Confronting Book Challenges and Censorship in Libraries

Across the United States, there are growing challenges to libraries in their efforts to educate, inform, and provide resources free from censorship. As individuals, organized groups, and local and state legislators push personal agendas and changes in laws, we see books being banned from public and school libraries, a rise in intellectual censorship, and threats to intellectual freedom.

Intellectual freedom is the right of every individual to both seek and receive information, from all points of view without restriction. Intellectual freedom provides for free access to all expressions of ideas, through which any side on all sides of a question, cause, or movement may be explored. Censorship is the opposite: suppressing ideas and information that certain persons, individuals, groups, or government officials find dangerous or objectionable. It has no place in libraries.

Noticing “a significant uptick to challenges and outright removal of books from libraries,” ALA and its divisions issued a statement opposing widespread efforts to censor books in November 2021. In 2022, book challenges nearly doubled according to ALA’s Unite Against Book Bans initiative. ALA recently issued a statement about ongoing threats and violence against library workers. As an example, the Missouri state legislature voted last week to defund public libraries. ACRL remains committed to supporting our colleagues in school and public libraries during these increasingly difficult times.

There is a tendency to assume that higher education is immune to book challenges; that censorship is solely a K–12 school or public library issue. But what happens in our local schools, libraries, and communities has a lasting impact on our colleges and universities, along with the wellbeing and intellectual curiosity of our future students. While we may not yet have personally encountered situations where books in our libraries are directly challenged, that may change as the landscape of American politics continues to shift.   

Recent articles in The Chronicle of Higher Education and Inside Higher Ed have highlighted situations in Idaho, North Dakota, Iowa, Texas, Oklahoma, Virginia, and Florida where public universities face increased pressure to censor faculty, adjust programming and curricula, and navigate new state laws that hinder intellectual freedom and free speech. Nell Gluckman, writing in the Chronicle in February, notes several examples of state legislatures around the United States passing laws that seek to interfere with the intellectual and business operations of colleges and universities. These vague laws create repressive climates on campuses, often leading to censorship. 

Dr. Emily Knox of the University of Illinois, author of Book Banning In 21st Century America and Foundations of Intellectual Freedom, spoke recently at Western Michigan University on this very subject. In her presentation, Dr. Knox suggested some practical things that all library workers can do to support intellectual freedom:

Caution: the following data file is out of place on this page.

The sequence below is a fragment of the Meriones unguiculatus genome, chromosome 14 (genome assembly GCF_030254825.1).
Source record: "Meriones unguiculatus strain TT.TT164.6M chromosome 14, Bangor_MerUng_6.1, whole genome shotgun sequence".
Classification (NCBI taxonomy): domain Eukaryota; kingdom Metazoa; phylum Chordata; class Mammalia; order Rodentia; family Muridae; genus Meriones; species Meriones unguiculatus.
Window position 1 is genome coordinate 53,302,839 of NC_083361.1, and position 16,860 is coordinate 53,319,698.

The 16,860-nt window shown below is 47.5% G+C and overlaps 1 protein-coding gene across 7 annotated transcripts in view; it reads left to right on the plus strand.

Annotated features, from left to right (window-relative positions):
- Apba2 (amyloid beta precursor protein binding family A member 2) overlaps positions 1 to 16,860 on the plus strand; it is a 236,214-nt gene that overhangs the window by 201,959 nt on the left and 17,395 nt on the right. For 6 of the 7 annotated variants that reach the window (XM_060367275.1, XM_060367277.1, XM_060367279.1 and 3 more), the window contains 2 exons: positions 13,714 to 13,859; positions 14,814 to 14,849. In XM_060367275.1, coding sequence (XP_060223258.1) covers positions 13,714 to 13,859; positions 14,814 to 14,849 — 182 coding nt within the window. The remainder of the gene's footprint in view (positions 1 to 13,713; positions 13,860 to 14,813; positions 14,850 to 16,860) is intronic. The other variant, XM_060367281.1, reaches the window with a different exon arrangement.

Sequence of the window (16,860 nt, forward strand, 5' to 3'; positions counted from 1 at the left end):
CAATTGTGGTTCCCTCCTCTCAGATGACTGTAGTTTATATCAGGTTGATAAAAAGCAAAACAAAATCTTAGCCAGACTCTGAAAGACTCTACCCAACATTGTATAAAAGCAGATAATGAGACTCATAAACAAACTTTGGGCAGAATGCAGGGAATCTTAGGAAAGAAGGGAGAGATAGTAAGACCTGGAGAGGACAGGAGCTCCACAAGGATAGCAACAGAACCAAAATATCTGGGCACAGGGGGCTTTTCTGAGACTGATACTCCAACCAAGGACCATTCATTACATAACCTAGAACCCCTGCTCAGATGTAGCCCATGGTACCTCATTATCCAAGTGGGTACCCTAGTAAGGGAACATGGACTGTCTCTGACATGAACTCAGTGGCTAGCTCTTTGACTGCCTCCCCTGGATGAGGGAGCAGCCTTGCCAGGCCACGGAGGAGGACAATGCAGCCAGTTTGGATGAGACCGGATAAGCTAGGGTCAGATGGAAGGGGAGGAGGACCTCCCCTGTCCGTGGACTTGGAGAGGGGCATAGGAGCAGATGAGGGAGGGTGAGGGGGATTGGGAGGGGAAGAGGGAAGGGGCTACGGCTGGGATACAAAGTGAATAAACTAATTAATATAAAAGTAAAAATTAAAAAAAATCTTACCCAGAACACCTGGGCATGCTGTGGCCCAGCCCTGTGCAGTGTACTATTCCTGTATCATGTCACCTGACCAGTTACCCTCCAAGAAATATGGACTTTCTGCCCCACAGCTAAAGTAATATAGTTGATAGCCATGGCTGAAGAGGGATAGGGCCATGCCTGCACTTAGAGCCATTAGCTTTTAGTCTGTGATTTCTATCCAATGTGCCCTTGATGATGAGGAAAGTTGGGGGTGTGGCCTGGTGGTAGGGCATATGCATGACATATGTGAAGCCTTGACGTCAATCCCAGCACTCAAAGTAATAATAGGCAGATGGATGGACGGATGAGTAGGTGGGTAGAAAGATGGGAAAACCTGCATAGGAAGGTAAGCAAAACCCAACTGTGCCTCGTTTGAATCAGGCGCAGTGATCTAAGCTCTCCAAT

1. Read a banned book. Read something outside your comfort zone and ask yourself:  Why does it make you uncomfortable? What do you think about it? Why might someone be upset about it, and what does that mean for other people who want to think through the book’s ideas? 
  2. Be prepared, but not paranoid. All library collections, at any level, may eventually become scrutinized for the information they provide, especially if supported by taxpayers. 
  3. Make sure your organization regularly reviews its intellectual freedom policies and updates them if necessary. 
  4. Know who’s in charge of your library at the highest level and if they stand in support of intellectual freedom.
  5. Proactively identify allies who will support our libraries in the event of a book challenge. 
  6. On your own time, organize and get involved in local politics to enact change before information challenges reach our schools and communities. 
  7. Look to the Freedom To Read Foundation, PEN America, their partners, and others for ways to respond. 

We also suggest joining your state library association if you are not already a member. Talk with library leaders from public and school libraries in your local community. Grow your understanding of your local situation. Unite Against Book Bans provides a toolkit and other terrific resources on the website, and if you join (it’s a free ALA initiative) you can receive email alerts about issues arising in your community or state. You can also follow the initiative on Twitter, Facebook, and Instagram.

Book bans and censorship are increasing, and not just in public and school libraries. They are coming for us, too!  Let’s rise to the challenge and support our colleagues in all libraries. 

– Erin L. Ellis, ACRL President
– Beth McNeil, ACRL Vice-President/President-Elect
– Julie Garrison, ACRL Past-President